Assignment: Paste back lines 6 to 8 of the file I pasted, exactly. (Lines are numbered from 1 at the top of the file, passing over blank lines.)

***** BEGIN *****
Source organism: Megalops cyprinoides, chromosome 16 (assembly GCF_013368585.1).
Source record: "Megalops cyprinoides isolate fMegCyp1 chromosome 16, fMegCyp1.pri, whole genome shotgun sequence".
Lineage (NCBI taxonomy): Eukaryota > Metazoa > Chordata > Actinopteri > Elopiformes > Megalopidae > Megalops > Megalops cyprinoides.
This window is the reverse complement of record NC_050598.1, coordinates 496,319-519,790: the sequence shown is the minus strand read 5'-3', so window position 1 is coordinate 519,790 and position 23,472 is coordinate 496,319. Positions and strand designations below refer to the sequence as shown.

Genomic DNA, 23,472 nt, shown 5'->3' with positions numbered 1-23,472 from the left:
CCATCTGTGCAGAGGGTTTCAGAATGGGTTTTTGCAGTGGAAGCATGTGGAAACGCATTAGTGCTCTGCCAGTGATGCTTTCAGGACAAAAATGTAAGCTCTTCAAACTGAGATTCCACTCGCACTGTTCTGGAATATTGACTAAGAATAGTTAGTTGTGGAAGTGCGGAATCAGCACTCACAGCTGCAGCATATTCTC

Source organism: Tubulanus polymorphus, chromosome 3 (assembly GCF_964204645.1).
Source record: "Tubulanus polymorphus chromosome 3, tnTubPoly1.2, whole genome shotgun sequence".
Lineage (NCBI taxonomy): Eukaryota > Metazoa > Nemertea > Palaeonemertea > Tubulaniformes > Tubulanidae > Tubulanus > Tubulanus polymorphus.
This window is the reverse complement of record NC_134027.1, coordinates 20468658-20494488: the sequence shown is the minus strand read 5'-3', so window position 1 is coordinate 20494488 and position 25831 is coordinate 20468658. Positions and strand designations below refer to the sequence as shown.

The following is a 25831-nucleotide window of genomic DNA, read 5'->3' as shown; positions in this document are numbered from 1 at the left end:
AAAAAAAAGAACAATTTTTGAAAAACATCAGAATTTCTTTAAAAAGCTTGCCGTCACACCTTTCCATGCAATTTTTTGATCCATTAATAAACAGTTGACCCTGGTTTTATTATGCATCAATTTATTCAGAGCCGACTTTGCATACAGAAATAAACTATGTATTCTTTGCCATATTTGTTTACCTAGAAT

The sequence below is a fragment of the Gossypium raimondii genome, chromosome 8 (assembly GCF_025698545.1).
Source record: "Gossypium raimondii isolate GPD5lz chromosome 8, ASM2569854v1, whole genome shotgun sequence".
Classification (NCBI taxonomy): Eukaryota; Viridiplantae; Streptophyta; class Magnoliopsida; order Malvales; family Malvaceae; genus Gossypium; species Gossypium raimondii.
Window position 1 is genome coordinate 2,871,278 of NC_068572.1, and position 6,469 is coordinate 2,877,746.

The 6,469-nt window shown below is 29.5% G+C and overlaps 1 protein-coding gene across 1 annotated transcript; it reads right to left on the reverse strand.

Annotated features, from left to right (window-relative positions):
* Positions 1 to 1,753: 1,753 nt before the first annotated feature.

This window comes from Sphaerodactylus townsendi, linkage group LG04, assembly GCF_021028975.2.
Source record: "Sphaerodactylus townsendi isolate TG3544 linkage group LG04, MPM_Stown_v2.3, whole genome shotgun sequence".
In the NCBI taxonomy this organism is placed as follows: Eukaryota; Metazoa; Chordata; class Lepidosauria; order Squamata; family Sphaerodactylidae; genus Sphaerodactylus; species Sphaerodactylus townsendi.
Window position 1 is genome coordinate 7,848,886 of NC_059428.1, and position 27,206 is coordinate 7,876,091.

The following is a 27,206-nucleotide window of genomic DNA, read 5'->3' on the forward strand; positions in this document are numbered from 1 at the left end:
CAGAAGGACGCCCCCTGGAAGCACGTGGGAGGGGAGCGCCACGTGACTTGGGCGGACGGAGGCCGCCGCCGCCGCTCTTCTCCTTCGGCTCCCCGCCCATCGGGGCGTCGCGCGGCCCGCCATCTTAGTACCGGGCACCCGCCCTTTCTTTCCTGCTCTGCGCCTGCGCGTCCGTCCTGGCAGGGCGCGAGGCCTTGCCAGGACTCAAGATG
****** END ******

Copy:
CCATCTGTGCAGAGGGTTTCAGAATGGGTTTTTGCAGTGGAAGCATGTGGAAACGCATTAGTGCTCTGCCAGTGATGCTTTCAGGACAAAAATGTAAGCTCTTCAAACTGAGATTCCACTCGCACTGTTCTGGAATATTGACTAAGAATAGTTAGTTGTGGAAGTGCGGAATCAGCACTCACAGCTGCAGCATATTCTC

Source organism: Tubulanus polymorphus, chromosome 3 (assembly GCF_964204645.1).
Source record: "Tubulanus polymorphus chromosome 3, tnTubPoly1.2, whole genome shotgun sequence".